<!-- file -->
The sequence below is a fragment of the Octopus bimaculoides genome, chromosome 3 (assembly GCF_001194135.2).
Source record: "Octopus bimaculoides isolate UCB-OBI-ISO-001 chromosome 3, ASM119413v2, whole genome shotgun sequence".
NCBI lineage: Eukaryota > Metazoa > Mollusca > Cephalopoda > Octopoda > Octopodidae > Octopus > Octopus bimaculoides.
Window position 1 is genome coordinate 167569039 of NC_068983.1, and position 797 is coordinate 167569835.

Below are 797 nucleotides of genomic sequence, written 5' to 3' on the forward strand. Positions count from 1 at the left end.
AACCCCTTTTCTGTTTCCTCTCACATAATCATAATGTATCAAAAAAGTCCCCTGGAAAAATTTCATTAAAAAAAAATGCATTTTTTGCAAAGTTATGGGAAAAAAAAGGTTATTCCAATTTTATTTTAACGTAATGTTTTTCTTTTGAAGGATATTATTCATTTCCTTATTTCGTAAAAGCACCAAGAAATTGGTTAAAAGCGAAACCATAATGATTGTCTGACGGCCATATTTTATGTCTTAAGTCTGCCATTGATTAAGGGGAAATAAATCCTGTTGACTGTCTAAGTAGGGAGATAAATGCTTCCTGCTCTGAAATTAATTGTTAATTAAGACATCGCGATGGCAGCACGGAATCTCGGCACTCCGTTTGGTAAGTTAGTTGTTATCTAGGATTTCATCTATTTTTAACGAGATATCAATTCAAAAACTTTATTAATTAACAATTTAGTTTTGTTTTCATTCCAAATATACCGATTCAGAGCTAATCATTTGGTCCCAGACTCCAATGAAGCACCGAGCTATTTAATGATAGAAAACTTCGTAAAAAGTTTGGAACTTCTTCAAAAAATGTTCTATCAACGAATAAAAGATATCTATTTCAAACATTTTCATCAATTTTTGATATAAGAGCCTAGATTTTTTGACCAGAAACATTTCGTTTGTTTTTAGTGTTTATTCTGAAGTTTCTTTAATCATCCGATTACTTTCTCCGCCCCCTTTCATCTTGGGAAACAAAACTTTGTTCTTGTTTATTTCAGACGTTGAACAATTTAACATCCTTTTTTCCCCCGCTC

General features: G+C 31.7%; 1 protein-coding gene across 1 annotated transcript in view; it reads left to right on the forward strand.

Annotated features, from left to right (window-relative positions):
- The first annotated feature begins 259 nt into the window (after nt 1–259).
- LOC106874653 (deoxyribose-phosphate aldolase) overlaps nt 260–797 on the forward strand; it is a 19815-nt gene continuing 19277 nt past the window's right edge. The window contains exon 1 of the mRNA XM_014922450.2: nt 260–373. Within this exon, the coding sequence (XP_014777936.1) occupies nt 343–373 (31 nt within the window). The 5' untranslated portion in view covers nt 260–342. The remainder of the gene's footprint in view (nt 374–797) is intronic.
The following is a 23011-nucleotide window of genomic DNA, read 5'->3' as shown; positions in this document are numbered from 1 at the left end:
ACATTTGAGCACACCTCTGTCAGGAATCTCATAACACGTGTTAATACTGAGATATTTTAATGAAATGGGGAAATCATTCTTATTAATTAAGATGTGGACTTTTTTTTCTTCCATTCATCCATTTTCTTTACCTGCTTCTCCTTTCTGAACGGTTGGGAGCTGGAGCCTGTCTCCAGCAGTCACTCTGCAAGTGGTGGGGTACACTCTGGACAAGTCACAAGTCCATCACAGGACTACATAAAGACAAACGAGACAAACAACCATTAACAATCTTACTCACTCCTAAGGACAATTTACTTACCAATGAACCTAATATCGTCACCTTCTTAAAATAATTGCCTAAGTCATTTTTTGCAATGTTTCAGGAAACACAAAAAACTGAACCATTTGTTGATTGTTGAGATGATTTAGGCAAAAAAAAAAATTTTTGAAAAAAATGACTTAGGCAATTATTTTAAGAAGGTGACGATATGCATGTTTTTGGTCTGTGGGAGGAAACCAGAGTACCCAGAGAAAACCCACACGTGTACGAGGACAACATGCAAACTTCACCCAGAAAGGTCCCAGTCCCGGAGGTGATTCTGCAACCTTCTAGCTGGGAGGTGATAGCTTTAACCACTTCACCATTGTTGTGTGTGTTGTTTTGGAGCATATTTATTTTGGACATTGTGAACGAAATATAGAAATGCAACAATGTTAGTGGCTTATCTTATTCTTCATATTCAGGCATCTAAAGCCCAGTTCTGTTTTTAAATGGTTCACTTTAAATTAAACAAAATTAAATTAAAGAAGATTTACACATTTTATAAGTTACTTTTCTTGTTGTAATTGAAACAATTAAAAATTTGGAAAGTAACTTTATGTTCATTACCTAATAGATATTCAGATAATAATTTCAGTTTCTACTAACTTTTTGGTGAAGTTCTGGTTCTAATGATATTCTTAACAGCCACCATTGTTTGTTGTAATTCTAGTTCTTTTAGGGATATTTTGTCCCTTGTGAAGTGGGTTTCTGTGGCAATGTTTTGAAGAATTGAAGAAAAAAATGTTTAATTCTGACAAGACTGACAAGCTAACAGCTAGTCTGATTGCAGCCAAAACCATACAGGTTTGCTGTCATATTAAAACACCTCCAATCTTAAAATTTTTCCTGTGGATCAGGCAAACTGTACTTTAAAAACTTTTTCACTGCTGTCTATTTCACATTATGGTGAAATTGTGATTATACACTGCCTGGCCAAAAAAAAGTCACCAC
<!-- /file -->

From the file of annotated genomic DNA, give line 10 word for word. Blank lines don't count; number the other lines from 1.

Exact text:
- LOC106874653 (deoxyribose-phosphate aldolase) overlaps nt 260–797 on the forward strand; it is a 19815-nt gene continuing 19277 nt past the window's right edge. The window contains exon 1 of the mRNA XM_014922450.2: nt 260–373. Within this exon, the coding sequence (XP_014777936.1) occupies nt 343–373 (31 nt within the window). The 5' untranslated portion in view covers nt 260–342. The remainder of the gene's footprint in view (nt 374–797) is intronic.